Hail Caps and Rain Rates

One of the bigger challenges with estimating precipitation is when hail is present. The presence of hail gives a different signal in many radar products, which impacts the ability to use radar to accurately provide a liquid accumulation value. In the operational version of MRMS, a hail cap is used in identified hail cores (i.e., where the Maximum Expected Size of Hail, or MESH, product is non-zero) by capping the precipitation rate a 2.12 inches per hour. While the hail cap was designed to prevent some overestimations of QPE, it has also created some significant underestimations as well.

In the upcoming build of MRMS, two changes will be made to mitigate the issues of hail contamination. The first is in the creation of the new MRMS dual-pol synthetic QPE. Instead of using reflectivity to estimate precipitation, hail cores will utilize specific differential phase (KDP) to better estimate rainfall in these convective storms. The image below shows how the hourly rainfall estimation is improved using this technique. The second is to reduce the impacts of the hail cap for MESH with the reflectivity-based approach by linearly increasing the influence of the hail cap from MESH = 0.01 inch per hour to MESH = 1.00 inch per hour. This would be applied in areas where radar coverage is degraded or if there are technical issues impacting the dual-polarization products from a radar.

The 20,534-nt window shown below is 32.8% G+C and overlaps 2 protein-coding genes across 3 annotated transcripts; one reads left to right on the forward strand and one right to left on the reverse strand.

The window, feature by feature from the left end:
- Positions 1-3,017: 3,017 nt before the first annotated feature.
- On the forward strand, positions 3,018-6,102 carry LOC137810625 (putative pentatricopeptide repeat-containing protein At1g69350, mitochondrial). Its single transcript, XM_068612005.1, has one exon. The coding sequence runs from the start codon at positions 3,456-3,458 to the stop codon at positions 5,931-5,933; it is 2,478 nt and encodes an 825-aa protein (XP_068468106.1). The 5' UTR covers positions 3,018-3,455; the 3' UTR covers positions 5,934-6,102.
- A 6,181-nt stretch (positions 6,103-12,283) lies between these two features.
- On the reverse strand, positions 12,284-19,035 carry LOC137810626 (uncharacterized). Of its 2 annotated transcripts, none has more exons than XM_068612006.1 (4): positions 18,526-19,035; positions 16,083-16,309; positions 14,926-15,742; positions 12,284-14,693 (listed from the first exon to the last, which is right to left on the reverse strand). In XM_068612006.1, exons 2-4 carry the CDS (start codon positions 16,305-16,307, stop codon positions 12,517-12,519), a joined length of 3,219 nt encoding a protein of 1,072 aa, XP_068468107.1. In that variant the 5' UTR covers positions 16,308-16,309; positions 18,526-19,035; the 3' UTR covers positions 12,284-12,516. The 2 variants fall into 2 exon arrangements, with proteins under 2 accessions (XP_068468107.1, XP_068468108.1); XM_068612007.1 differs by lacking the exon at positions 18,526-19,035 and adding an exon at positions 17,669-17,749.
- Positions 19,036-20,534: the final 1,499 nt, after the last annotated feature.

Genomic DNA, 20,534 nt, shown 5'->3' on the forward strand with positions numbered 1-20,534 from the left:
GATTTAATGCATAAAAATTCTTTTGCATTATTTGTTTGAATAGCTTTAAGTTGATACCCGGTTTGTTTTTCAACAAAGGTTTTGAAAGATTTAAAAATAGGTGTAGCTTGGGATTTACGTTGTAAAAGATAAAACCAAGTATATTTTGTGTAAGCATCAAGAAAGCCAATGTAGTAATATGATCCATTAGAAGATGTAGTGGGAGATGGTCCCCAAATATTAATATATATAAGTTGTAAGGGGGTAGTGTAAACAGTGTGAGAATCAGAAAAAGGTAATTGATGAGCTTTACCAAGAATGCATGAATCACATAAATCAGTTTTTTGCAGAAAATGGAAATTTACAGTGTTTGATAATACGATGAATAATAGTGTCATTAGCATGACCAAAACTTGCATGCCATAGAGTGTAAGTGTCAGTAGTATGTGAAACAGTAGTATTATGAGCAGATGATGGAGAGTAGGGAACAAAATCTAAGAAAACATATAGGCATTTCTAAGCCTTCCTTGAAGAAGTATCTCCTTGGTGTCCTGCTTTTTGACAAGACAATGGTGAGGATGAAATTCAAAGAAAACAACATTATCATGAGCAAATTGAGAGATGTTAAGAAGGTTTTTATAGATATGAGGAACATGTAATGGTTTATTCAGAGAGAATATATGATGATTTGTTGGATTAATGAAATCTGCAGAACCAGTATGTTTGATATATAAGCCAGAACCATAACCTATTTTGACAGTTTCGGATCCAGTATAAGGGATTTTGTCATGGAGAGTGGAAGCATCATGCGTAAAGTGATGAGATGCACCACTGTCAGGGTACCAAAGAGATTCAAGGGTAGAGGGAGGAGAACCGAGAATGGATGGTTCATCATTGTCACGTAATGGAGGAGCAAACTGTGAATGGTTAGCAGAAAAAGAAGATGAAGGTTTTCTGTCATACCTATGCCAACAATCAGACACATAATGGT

One-hour QPE ending at 1100 UTC 14 June 2018 for the operational Z-only MRMS radar QPE (left) and the experimental MRMS dual-pol synthetic radar QPE (right). The gridded MRMS QPE values are compared against gauge E7617.
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